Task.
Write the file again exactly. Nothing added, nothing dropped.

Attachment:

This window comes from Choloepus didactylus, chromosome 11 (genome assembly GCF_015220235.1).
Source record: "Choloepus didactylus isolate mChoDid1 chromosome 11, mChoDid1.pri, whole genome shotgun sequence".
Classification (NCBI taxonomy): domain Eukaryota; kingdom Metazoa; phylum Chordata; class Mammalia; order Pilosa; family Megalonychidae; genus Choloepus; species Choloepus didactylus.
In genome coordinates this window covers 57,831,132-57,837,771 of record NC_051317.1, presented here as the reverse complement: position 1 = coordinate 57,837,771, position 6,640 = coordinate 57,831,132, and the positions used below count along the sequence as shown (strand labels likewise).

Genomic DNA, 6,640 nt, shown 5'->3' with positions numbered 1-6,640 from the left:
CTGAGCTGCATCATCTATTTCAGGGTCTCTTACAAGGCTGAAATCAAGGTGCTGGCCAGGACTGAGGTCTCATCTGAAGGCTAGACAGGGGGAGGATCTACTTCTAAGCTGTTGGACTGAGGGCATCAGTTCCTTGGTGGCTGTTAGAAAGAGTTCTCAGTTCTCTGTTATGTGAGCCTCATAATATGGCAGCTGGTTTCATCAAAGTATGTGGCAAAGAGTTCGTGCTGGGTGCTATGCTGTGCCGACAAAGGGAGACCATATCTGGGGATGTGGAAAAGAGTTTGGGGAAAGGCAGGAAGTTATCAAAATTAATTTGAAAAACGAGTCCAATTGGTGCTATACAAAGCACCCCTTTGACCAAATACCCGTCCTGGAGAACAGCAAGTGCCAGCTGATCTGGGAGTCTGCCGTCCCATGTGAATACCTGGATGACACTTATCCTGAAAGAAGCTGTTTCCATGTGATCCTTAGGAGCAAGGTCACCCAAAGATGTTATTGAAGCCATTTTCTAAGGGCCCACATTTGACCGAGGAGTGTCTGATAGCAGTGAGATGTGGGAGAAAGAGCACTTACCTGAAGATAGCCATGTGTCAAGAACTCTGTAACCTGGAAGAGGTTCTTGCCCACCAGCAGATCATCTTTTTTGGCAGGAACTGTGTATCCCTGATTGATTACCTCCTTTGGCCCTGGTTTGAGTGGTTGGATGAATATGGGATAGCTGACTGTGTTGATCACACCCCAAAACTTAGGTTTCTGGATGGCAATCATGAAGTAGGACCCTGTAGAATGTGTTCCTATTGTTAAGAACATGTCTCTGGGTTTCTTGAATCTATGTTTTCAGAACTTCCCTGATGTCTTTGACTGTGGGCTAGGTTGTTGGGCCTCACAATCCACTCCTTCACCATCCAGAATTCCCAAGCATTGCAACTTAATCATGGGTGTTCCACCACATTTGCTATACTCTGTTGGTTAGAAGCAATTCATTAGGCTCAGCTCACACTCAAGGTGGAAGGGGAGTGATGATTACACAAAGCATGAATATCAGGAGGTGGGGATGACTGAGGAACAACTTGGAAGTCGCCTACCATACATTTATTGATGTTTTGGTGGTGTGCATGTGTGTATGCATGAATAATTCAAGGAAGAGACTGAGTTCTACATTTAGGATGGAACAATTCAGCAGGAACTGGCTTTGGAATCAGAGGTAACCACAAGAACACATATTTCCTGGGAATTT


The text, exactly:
This window comes from Choloepus didactylus, chromosome 11 (genome assembly GCF_015220235.1).
Source record: "Choloepus didactylus isolate mChoDid1 chromosome 11, mChoDid1.pri, whole genome shotgun sequence".
Classification (NCBI taxonomy): domain Eukaryota; kingdom Metazoa; phylum Chordata; class Mammalia; order Pilosa; family Megalonychidae; genus Choloepus; species Choloepus didactylus.
In genome coordinates this window covers 57,831,132-57,837,771 of record NC_051317.1, presented here as the reverse complement: position 1 = coordinate 57,837,771, position 6,640 = coordinate 57,831,132, and the positions used below count along the sequence as shown (strand labels likewise).

Genomic DNA, 6,640 nt, shown 5'->3' with positions numbered 1-6,640 from the left:
CTGAGCTGCATCATCTATTTCAGGGTCTCTTACAAGGCTGAAATCAAGGTGCTGGCCAGGACTGAGGTCTCATCTGAAGGCTAGACAGGGGGAGGATCTACTTCTAAGCTGTTGGACTGAGGGCATCAGTTCCTTGGTGGCTGTTAGAAAGAGTTCTCAGTTCTCTGTTATGTGAGCCTCATAATATGGCAGCTGGTTTCATCAAAGTATGTGGCAAAGAGTTCGTGCTGGGTGCTATGCTGTGCCGACAAAGGGAGACCATATCTGGGGATGTGGAAAAGAGTTTGGGGAAAGGCAGGAAGTTATCAAAATTAATTTGAAAAACGAGTCCAATTGGTGCTATACAAAGCACCCCTTTGACCAAATACCCGTCCTGGAGAACAGCAAGTGCCAGCTGATCTGGGAGTCTGCCGTCCCATGTGAATACCTGGATGACACTTATCCTGAAAGAAGCTGTTTCCATGTGATCCTTAGGAGCAAGGTCACCCAAAGATGTTATTGAAGCCATTTTCTAAGGGCCCACATTTGACCGAGGAGTGTCTGATAGCAGTGAGATGTGGGAGAAAGAGCACTTACCTGAAGATAGCCATGTGTCAAGAACTCTGTAACCTGGAAGAGGTTCTTGCCCACCAGCAGATCATCTTTTTTGGCAGGAACTGTGTATCCCTGATTGATTACCTCCTTTGGCCCTGGTTTGAGTGGTTGGATGAATATGGGATAGCTGACTGTGTTGATCACACCCCAAAACTTAGGTTTCTGGATGGCAATCATGAAGTAGGACCCTGTAGAATGTGTTCCTATTGTTAAGAACATGTCTCTGGGTTTCTTGAATCTATGTTTTCAGAACTTCCCTGATGTCTTTGACTGTGGGCTAGGTTGTTGGGCCTCACAATCCACTCCTTCACCATCCAGAATTCCCAAGCATTGCAACTTAATCATGGGTGTTCCACCACATTTGCTATACTCTGTTGGTTAGAAGCAATTCATTAGGCTCAGCTCACACTCAAGGTGGAAGGGGAGTGATGATTACACAAAGCATGAATATCAGGAGGTGGGGATGACTGAGGAACAACTTGGAAGTCGCCTACCATACATTTATTGATGTTTTGGTGGTGTGCATGTGTGTATGCATGAATAATTCAAGGAAGAGACTGAGTTCTACATTTAGGATGGAACAATTCAGCAGGAACTGGCTTTGGAATCAGAGGTAACCACAAGAACACATATTTCCTGGGAATTT